The Supreme Court ruled yesterday that the Internal Revenue Service can force the sale of a couple's jointly owned home if one spouse is behind in federal taxes.

The government can sell the property to collect the back taxes, the court said, but must compensate the innocent party from the proceeds. In addition, the justices said that judges may use their discretion to protect the innocent party from extreme "disclocation."

The 5-to-4 ruling, which applies to any form of partnership, affirms a longstanding IRS practice that the government contends is the only way to collect from many delinquent taxpayers. The practice was threatened by lower court decisions in Texas that were overturned yesterday by the justices.

At issue was a Texas law that barred sale of the portion of the property owned by the innocent partner. A widow, Lucille Bosco Rodgers, and a divorcee, Joerene Ingram, challenged the IRS' authority in separate cases.

The IRS had moved against Rodgers' home in Dallas to collect $900,000 in federal wagering taxes, with interest and penalties, allegedly unpaid by her deceased husband.

The Ingram home, severely damaged by fire, had been sold. The IRS went after the proceeds from the sale because the former husband allegedly failed to pay $9,000 in taxes withheld from the wages of employes of his company.

Justice William J. Brennan Jr., writing for the court, said he was not "blind to the fact that in practical terms financial compensation may not always be a completely adequate substitute for a roof over one's head."

But the IRS power "is necessary to the prompt and certain enforcement of the tax laws," he said. The Constitution gives federal law the "right to sweep aside state-created exemptions," such as the Texas statute, Brennan said. And it "is as potent in its application to innocent bystanders as in its application to delinquent debtors."

Brennan said lower court judges should take care to properly apportion the proceeds of a tax sale, making sure that the government gets only what it deserves and that the innocent third party receives "complete" compensation for the value of the interest held.

Judges also may refuse to allow a tax sale in extraordinary circumstances, he said.

Justice Harry A. Blackmun, joined by Justices William H. Rehnquist, John Paul Stevens and Sandra Day O'Connor, dissented from part of yesterday's ruling in U.S. vs. Rodgers et al.

Blackmun said that the government can force the sale of property only if the delinquent taxpayer had the legal right to sell it on his own. "Mrs. Rodgers has an indestructible property right under Texas law to use, possess and enjoy her homestead during her lifetime," Blackmun wrote.

Because "she is not herself indebted to the government, I dissent . . . ," Blackmun said. He and the other justices agreed that the IRS could take the proceeds from the Ingram property.

In other action yesterday:

* The court ruled that workers deprived of seniority rights because an employer enters into an affirmative-action agreement may be able to collect back pay. The unanimous ruling was feared by both employer organizations and the Equal Employment Opportunity Commission, which said it might discourage companies from conciliating employment discrimination complaints.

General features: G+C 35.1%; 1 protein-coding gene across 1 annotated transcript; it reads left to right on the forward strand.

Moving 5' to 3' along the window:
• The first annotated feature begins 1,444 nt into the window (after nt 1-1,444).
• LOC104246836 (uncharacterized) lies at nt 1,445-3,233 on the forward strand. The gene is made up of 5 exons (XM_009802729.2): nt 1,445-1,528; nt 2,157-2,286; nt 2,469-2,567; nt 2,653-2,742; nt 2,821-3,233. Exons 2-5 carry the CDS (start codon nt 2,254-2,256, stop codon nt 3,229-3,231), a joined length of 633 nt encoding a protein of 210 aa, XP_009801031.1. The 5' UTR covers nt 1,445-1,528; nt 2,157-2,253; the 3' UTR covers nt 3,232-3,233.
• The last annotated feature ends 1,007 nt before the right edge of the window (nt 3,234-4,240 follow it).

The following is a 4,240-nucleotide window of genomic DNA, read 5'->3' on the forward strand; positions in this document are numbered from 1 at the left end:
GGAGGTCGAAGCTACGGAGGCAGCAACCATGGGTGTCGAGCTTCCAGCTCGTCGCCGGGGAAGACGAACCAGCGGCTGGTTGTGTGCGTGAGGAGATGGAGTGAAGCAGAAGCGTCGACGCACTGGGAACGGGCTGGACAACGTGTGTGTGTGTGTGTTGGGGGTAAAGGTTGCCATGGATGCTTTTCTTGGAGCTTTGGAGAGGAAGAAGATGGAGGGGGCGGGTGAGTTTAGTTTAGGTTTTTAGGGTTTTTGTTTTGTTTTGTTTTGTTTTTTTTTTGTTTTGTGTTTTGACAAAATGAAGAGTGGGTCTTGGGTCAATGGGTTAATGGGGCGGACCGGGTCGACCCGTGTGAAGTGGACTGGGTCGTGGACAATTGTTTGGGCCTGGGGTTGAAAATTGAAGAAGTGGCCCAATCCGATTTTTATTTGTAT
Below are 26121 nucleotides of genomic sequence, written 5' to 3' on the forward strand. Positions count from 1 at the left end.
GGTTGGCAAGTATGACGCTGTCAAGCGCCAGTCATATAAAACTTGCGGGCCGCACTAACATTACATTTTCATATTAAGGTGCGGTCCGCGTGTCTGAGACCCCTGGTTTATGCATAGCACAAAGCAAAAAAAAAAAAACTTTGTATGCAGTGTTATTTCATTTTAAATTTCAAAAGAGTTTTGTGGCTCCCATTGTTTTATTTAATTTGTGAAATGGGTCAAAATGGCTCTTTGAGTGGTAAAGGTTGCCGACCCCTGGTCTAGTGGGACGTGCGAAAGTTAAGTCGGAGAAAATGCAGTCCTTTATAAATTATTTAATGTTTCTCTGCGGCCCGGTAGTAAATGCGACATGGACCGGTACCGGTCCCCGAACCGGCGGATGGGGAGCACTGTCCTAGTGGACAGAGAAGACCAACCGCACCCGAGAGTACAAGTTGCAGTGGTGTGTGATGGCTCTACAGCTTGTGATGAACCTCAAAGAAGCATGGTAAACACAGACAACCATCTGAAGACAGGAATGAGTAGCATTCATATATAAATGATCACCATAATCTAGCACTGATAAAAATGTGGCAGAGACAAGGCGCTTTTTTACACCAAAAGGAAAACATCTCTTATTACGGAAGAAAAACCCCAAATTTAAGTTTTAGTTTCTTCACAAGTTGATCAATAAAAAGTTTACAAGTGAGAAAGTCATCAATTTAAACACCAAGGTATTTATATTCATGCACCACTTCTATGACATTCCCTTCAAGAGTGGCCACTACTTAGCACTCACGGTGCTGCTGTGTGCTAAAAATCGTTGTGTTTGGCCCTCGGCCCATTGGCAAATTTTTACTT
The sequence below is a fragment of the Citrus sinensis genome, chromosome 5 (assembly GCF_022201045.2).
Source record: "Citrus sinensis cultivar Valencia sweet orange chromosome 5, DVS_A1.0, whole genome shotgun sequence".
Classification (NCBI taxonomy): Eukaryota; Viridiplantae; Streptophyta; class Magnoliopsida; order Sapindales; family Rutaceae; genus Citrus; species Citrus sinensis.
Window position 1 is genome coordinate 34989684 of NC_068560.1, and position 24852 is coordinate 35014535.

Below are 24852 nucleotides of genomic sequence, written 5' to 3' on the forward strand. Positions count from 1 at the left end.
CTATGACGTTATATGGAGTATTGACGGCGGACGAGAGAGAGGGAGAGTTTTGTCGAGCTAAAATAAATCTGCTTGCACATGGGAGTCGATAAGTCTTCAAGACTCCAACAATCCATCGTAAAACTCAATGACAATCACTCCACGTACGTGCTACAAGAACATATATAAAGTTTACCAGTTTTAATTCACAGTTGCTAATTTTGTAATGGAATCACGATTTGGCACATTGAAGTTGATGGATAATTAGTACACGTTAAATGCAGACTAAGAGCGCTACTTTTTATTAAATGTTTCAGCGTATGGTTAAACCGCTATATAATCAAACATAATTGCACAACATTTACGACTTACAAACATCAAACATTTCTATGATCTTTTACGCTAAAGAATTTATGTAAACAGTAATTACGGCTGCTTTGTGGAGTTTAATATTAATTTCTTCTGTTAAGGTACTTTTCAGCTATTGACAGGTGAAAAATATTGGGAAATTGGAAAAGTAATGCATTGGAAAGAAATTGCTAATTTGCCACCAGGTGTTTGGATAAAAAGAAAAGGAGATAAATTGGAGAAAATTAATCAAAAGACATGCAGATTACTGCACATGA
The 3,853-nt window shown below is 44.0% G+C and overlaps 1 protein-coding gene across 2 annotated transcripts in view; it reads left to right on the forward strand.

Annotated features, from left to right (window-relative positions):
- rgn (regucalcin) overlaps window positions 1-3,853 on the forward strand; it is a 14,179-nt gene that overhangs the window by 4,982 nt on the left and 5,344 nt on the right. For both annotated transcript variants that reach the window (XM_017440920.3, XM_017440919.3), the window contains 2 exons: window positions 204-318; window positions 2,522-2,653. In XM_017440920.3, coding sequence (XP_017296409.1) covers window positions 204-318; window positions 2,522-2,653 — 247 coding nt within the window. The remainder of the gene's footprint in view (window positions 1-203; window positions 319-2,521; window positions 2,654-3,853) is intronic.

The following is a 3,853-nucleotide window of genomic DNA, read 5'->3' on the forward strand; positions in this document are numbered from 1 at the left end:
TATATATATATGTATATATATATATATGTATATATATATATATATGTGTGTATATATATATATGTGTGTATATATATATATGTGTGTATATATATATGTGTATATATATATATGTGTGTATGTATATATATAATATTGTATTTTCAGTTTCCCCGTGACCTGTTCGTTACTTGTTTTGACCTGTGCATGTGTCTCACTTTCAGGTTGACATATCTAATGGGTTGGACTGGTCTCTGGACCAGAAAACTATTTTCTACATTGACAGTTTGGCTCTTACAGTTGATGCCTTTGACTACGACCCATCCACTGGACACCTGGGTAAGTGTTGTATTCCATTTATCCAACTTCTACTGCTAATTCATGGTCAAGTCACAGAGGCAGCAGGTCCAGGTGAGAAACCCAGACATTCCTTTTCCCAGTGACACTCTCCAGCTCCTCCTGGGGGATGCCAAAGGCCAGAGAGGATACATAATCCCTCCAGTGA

A large number of discrimination complaints now are being resolved by court orders and agreements resulting in the layoff of white workers in place of less senior minority workers. The legality of those orders and agreements, as recently raised in a case involving the Boston police and fire departments, was not at issue in yesterday's case, W.R. Grace & Co. vs. Local Union 759.

The controversy arose when the the company laid off workers at its Southbridge Plastics Division in Corinth, Miss. The firm recently had conciliated a discrimination complaint brought on behalf of women and blacks by the EEOC and was torn between that agreement and a bargained seniority system. The firm, therefore, faced a possible violation of federal civil rights law and violation of a union contract.

The company chose to lay off senior white workers to protect the minorities and the women. The white workers and their union successfully sought back-pay damages in two arbitration proceedings. The company countered by obtaining a court order declaring that the discrimination agreement should prevail.

The justices, upholding the 5th U.S. Circuit Court of Appeals yesterday, ruled in favor of the back-pay awards made by the arbitrators. The lower court had no authority to interfere with the arbitration, Blackmun wrote for the unanimous court.

He acknowledged the company's "dilemma," but said it was "of the company's own making. The company committed itself voluntarily to two conflicting contractual obligations," Blackmun said, and was "cornered" by its own actions.

* In another labor case, Bill Johnson's Restaurants vs. NLRB, the court voted unanimously to limit the National Labor Relations Board's authority to halt state court lawsuits stemming from labor disputes.